Catholics vs Huguenots: your guide to the French Wars of Religion
In the late-16th century, France was torn apart by a series of violent religious conflicts between Catholics and Protestants, with several noble families competing for mastery over the kingdom’s salvation. Danny Bird explores the decades-long wars and the effects it had on a post-Reformation France
What were the French Wars of Religion?
Beginning in 1562, the French Wars of Religion were a series of eight civil wars fought between Roman Catholics and Protestants (or Huguenots) that engulfed the country for 36 years. With the arrival of Protestantism into France, a kingdom whose population was overwhelmingly Catholic, earlier that century with the Reformation, years of mounting suspicion and sporadic violence between the two faiths soon divided society.
Efforts by the Crown to tolerate the Huguenots were tentative, although the Edict of Saint-Germain, adopted in January 1562, granted them limited rights. Nevertheless, fervent Catholics, such as the noble Guise family, believed Protestantism to be heresy and rejected the edict.
Two months later, while travelling through Wassy, a town on his estate, Francis, 2nd Duke of Guise and his troops were outraged to discover Huguenots at worship inside a barn. A standoff ensued and quickly descended into a bloodbath, which left about 50 Huguenots dead, including several women and a child. It was the event that triggered the Wars of Religion.
Who were the Huguenots?
A generation before the conflict broke out, Protestantism had gained a footing in France through a creed known as Calvinism. Derived from the teachings of French theologian and reformer John Calvin, among its central tenets were the pre-eminence of biblical scripture and of predestination (the notion that God has already determined the fate of all souls).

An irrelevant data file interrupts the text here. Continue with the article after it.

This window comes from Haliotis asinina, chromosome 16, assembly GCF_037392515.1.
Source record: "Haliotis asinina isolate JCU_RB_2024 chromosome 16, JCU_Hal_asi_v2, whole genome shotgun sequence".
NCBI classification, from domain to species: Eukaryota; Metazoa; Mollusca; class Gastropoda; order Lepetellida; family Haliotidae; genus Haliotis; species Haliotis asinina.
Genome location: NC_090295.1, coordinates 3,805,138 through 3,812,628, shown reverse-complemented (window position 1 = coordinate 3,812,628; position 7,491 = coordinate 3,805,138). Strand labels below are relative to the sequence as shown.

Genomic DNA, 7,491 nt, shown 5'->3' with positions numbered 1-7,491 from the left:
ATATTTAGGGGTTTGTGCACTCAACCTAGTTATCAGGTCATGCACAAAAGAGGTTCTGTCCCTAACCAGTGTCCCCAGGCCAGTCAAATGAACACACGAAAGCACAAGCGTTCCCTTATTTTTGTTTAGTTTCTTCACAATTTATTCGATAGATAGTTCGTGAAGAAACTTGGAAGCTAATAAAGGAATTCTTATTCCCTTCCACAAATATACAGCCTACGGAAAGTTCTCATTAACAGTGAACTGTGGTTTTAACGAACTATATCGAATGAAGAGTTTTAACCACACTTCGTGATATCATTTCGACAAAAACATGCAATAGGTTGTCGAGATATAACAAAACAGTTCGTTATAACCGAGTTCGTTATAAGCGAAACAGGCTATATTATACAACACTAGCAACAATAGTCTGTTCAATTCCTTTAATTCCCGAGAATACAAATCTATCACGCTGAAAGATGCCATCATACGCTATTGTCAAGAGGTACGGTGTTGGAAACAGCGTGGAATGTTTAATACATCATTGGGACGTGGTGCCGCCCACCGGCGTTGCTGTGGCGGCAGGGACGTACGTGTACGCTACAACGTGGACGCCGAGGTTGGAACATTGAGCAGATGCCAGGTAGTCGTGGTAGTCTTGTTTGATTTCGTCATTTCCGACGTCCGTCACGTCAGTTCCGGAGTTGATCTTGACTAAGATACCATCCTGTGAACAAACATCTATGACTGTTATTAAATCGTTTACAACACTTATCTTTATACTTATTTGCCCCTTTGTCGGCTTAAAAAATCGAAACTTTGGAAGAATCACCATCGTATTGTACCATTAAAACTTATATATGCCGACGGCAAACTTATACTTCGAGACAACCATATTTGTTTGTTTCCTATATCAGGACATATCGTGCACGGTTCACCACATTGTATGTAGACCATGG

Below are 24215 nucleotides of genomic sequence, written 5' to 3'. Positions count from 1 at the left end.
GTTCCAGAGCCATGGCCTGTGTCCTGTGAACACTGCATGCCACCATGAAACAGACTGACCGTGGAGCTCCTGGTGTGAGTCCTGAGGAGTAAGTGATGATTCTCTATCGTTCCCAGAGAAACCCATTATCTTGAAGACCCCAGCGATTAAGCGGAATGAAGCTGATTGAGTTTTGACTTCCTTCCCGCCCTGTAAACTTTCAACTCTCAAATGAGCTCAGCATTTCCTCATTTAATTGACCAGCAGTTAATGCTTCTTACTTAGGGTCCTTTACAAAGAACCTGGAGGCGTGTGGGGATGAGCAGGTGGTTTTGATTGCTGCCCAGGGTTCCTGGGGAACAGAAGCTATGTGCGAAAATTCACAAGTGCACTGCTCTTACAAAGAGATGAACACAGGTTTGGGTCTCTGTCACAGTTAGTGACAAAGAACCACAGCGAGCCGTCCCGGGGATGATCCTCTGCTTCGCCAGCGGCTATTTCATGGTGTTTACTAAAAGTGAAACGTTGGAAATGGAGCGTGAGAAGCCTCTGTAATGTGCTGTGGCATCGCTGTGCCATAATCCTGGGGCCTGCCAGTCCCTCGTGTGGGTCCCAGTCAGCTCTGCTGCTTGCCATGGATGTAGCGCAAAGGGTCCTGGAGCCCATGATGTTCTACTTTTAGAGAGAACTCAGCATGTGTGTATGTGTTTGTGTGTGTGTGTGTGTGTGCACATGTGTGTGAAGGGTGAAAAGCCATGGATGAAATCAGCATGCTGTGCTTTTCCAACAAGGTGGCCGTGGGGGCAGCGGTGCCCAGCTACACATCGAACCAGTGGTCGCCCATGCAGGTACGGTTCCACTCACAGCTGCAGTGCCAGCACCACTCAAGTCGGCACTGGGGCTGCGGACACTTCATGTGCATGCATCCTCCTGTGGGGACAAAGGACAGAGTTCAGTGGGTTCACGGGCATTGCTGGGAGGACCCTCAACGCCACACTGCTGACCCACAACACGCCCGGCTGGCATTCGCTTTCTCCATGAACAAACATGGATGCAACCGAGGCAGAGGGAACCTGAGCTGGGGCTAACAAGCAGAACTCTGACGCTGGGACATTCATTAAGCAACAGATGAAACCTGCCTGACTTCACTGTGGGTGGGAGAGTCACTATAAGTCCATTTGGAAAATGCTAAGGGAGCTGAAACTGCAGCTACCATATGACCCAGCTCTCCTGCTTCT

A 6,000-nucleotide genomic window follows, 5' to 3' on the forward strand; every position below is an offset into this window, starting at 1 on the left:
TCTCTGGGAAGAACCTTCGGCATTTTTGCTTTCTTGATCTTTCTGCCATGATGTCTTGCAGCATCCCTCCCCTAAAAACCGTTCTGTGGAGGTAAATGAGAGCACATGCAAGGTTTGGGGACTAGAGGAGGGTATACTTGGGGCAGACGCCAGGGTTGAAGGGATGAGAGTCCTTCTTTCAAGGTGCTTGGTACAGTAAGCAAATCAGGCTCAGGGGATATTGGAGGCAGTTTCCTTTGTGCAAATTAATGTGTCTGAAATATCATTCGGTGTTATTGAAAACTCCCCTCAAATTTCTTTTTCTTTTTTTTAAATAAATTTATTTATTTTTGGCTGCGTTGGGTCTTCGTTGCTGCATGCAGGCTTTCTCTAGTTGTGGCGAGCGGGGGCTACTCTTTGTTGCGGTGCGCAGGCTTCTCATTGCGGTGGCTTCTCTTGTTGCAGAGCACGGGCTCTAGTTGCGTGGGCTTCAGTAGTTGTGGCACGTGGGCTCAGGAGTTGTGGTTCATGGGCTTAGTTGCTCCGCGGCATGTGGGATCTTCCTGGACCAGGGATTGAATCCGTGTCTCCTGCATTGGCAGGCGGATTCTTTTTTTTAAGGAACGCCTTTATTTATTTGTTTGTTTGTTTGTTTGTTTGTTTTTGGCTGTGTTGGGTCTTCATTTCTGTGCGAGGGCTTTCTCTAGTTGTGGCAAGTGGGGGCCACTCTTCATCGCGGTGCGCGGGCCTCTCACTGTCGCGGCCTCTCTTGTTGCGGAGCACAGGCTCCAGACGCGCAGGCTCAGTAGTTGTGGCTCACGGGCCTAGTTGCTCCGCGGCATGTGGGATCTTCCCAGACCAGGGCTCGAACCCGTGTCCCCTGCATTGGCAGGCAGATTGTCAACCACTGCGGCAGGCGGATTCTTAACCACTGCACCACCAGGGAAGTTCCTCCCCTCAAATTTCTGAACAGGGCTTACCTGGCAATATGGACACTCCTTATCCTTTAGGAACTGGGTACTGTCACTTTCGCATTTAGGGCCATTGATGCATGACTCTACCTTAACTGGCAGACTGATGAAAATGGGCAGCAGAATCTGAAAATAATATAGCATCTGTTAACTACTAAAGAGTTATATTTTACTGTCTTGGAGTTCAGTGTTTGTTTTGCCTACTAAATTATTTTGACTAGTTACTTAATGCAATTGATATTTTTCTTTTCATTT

Labelled as Huguenots – the origin of the name is disputed - by their opponents, its adherents identified as réformés (reformed). Huguenot influence began to tip the balance of power after several nobles converted, and devout congregations prospered across France.
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But their emergence fomented tensions and inflamed regional rivalries. The Affair of the Placards in 1534, during which anti-Catholic posters appeared in Paris and other cities, and even on the king’s bedchamber door, ended with the mass execution of Huguenots. The sectarian division only deepened as a result.
What role did the French monarchy play in the Wars of Religion?
The monarchy’s capacity to unify the realm had been severely compromised in 1559 after Henry II was fatally wounded during a jousting tournament. His successor, the teenage Francis II, became the target of an abortive kidnapping plot by Huguenot nobles, who aspired to displace the Guises’ influence at court.
Shortly thereafter, Francis’s sudden death in December 1560 saw his 10-year-old brother accede as Charles IX. His mother, Catherine de Medici, became regent, and strove to accommodate France’s burgeoning Huguenot faithful, while upholding the monarchy’s Catholic underpinnings
What happened at the St Bartholomew’s Day Massacre?
The Wars of Religion’s most notorious incident occurred in August 1572, two years after an uneasy peace had been brokered. Catherine, recognising both Huguenot control over key cities and the bleak economic legacy of France’s expansionist policies half a century before, resolved to entrench the ceasefire through marriage.
On 18 August, her daughter, Margaret, married King Henry III of Navarre, the bride’s Huguenot second cousin. With thousands of Huguenots gathered in the capital to celebrate the nuptials, tensions remained high before and after the wedding, while outside Paris a 4,000-strong Huguenot army was camped.